Occupational Therapy to Improve Improper Pencil Grip in Children

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There are a number of developmental, cognitive and intellectual aberrations that may present with difficulties in learning capabilities and school performance. Healthcare providers suggest early identification and appropriate management or training can lead to absolutely normal or near normal development in children that does not interfere with personal, social and occupational aspects of life in adulthood.

Improper pencil grip is the leading cause of poor handwriting as a result of impaired motor skills. It has been observed that development of pencil grip and good hand-writing is an automatic reflex that develops during the early years of schooling; however, in some children this reflex is significantly impaired. There are a number of parameters that are used by educators and teachers to determine the hand-writing and pencil grip in school- aged children as young as 9 to 10 years. The parameters like use of appropriate spacing between letters and words, accuracy of letter formation, legibility, letter size uniformity, letter slant, and alignment of words on the sheet are used as important tool in the assessment of improper pencil grip in children.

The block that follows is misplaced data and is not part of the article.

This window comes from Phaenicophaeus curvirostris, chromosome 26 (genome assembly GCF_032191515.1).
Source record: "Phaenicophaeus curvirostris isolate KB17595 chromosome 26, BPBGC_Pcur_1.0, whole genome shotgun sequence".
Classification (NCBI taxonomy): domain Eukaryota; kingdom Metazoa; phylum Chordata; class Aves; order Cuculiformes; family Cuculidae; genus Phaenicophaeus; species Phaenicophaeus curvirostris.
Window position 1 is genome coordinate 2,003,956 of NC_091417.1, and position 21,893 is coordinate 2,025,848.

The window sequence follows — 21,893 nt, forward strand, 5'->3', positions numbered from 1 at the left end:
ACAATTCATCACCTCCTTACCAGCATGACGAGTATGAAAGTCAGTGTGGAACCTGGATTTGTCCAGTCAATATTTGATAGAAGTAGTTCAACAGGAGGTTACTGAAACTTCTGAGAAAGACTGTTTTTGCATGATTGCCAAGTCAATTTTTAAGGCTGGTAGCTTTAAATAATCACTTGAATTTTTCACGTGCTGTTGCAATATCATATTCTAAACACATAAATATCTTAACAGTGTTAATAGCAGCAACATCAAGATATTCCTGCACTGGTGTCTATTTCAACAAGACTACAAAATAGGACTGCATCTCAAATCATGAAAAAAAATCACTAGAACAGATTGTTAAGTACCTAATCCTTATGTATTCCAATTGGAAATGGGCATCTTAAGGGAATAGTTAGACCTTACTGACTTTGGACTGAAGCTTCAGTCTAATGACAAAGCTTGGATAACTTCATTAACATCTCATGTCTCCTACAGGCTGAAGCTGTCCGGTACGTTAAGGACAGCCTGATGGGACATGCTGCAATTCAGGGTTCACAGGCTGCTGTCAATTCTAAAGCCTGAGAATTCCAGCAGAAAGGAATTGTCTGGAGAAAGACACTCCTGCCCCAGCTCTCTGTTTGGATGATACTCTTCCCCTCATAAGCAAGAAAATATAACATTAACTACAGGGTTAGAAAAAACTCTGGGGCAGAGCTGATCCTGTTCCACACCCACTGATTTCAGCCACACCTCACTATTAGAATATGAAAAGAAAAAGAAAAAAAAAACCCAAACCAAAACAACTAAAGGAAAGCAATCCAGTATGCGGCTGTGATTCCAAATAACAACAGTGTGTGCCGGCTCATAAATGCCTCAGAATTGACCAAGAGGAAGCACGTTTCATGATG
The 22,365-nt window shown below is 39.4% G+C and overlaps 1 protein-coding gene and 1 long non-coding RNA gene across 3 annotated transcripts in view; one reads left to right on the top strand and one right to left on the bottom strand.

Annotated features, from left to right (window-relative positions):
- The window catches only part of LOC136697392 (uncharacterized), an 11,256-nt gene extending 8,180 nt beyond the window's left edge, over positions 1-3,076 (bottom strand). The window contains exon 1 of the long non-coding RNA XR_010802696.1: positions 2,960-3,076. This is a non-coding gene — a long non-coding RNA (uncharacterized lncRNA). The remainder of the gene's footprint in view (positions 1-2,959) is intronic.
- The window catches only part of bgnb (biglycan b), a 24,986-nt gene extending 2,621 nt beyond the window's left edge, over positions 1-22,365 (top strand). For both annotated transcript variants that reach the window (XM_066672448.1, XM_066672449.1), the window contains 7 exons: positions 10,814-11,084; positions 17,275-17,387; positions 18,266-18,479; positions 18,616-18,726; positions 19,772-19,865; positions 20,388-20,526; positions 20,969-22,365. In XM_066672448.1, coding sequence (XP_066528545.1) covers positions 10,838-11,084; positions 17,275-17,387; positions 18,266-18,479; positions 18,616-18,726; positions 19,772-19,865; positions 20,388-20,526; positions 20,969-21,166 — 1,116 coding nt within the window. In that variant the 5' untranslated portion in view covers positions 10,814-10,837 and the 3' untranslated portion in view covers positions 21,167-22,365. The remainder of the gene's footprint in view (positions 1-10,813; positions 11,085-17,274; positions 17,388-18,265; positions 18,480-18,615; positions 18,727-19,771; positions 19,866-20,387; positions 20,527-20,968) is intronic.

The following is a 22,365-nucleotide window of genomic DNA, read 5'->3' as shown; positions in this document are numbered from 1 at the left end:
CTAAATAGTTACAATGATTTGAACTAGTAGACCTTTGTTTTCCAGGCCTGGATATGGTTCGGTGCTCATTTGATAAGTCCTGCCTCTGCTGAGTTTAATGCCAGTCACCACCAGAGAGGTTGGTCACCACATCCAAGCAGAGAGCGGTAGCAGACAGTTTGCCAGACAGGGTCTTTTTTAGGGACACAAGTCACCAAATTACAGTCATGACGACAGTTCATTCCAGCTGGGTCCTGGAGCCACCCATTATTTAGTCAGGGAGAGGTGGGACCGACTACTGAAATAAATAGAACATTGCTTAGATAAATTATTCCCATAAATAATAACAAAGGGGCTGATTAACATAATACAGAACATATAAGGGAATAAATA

Research conducted by Carter and Synolds suggested that the majority of the children with handwriting abnormalities develop symptoms of learning disabilities in coming years.

Colleen M. Schneck conducted a research study on 60 school-aged children to assess the handwriting skills in accordance with the pencil grip and identified that the children who presented with poor handwriting also performed poorly at pencil gripping test (drawing tasks) and also manifested symptoms of impaired proprioceptive-kinesthetic awareness (impaired hand preference and perception of pencil and paper and distance of pencil from paper).

Research conducted by Benbow suggests that the position of head and distance of the writing surface from eyes plays a very important role in the development of improper grip. He explained that if the actual cause is not identified at an early age, the chances are high that the developmental disabilities or learning deficits may go unnoticed or misdiagnosed, affecting the entire life of the child. Benbow coined the term somesthetic feedback that is a form of visual compensation as the distance between the eyes and writing surface is very little, leading to fatigued visual input.

Research conducted by Laszlo and Bairstow suggested that children are unable to master their writing skills and proprioceptive-kinesthetic ability (the response of joints to the movements performed by fingers) until at least 6 years of age; but various simple tasks can help in early determination of impaired writing skills. For example an inability to color within boundaries or the inability to build blocks suggests a sluggish proprioceptive-kinesthetic capacity.

Laszlo suggests that assessment of such children in second standard is very helpful in reaching to a diagnosis to establish if the child needs therapy or mere lifestyle modification is enough. Occupational therapy is helpful in all such children as the trained therapists can identify and diagnose improper pencil grip reflex earlier than the healthcare providers and advise therapies for treatment.